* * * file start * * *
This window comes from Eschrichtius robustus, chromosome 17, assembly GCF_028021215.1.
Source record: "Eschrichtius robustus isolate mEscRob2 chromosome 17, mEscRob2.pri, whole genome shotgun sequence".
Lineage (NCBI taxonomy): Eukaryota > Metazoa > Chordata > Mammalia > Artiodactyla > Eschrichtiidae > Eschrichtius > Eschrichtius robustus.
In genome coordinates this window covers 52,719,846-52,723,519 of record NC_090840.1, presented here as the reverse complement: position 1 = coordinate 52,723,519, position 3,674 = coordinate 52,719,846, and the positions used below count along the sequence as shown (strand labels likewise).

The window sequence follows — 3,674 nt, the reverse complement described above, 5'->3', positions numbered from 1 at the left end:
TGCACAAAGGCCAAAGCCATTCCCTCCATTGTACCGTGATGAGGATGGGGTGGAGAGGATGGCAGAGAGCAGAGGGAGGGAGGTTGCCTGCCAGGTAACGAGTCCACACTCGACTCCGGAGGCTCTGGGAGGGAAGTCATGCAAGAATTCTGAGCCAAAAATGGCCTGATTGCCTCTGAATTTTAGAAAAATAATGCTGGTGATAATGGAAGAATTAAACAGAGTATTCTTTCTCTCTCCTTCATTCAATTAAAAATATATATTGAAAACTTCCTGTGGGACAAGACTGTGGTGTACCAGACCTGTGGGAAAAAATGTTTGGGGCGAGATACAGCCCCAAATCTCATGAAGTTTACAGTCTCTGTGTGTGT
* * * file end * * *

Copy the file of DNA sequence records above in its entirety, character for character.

This window comes from Eschrichtius robustus, chromosome 17, assembly GCF_028021215.1.
Source record: "Eschrichtius robustus isolate mEscRob2 chromosome 17, mEscRob2.pri, whole genome shotgun sequence".
Lineage (NCBI taxonomy): Eukaryota > Metazoa > Chordata > Mammalia > Artiodactyla > Eschrichtiidae > Eschrichtius > Eschrichtius robustus.
In genome coordinates this window covers 52,719,846-52,723,519 of record NC_090840.1, presented here as the reverse complement: position 1 = coordinate 52,723,519, position 3,674 = coordinate 52,719,846, and the positions used below count along the sequence as shown (strand labels likewise).

The window sequence follows — 3,674 nt, the reverse complement described above, 5'->3', positions numbered from 1 at the left end:
TGCACAAAGGCCAAAGCCATTCCCTCCATTGTACCGTGATGAGGATGGGGTGGAGAGGATGGCAGAGAGCAGAGGGAGGGAGGTTGCCTGCCAGGTAACGAGTCCACACTCGACTCCGGAGGCTCTGGGAGGGAAGTCATGCAAGAATTCTGAGCCAAAAATGGCCTGATTGCCTCTGAATTTTAGAAAAATAATGCTGGTGATAATGGAAGAATTAAACAGAGTATTCTTTCTCTCTCCTTCATTCAATTAAAAATATATATTGAAAACTTCCTGTGGGACAAGACTGTGGTGTACCAGACCTGTGGGAAAAAATGTTTGGGGCGAGATACAGCCCCAAATCTCATGAAGTTTACAGTCTCTGTGTGTGT